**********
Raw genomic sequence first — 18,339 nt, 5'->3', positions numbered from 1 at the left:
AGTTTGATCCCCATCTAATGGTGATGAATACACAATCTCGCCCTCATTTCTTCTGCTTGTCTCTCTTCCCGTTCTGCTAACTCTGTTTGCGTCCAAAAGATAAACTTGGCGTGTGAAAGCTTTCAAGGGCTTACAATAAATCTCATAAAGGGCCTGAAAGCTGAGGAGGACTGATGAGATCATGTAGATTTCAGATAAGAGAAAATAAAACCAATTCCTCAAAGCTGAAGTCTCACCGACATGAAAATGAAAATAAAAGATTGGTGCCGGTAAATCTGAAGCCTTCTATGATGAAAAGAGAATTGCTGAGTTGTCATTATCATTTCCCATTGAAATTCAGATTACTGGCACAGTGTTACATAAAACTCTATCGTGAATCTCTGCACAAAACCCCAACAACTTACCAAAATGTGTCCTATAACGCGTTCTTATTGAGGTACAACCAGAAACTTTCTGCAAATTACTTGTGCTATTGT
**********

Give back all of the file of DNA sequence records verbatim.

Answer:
Raw genomic sequence first — 18,339 nt, 5'->3', positions numbered from 1 at the left:
AGTTTGATCCCCATCTAATGGTGATGAATACACAATCTCGCCCTCATTTCTTCTGCTTGTCTCTCTTCCCGTTCTGCTAACTCTGTTTGCGTCCAAAAGATAAACTTGGCGTGTGAAAGCTTTCAAGGGCTTACAATAAATCTCATAAAGGGCCTGAAAGCTGAGGAGGACTGATGAGATCATGTAGATTTCAGATAAGAGAAAATAAAACCAATTCCTCAAAGCTGAAGTCTCACCGACATGAAAATGAAAATAAAAGATTGGTGCCGGTAAATCTGAAGCCTTCTATGATGAAAAGAGAATTGCTGAGTTGTCATTATCATTTCCCATTGAAATTCAGATTACTGGCACAGTGTTACATAAAACTCTATCGTGAATCTCTGCACAAAACCCCAACAACTTACCAAAATGTGTCCTATAACGCGTTCTTATTGAGGTACAACCAGAAACTTTCTGCAAATTACTTGTGCTATTGT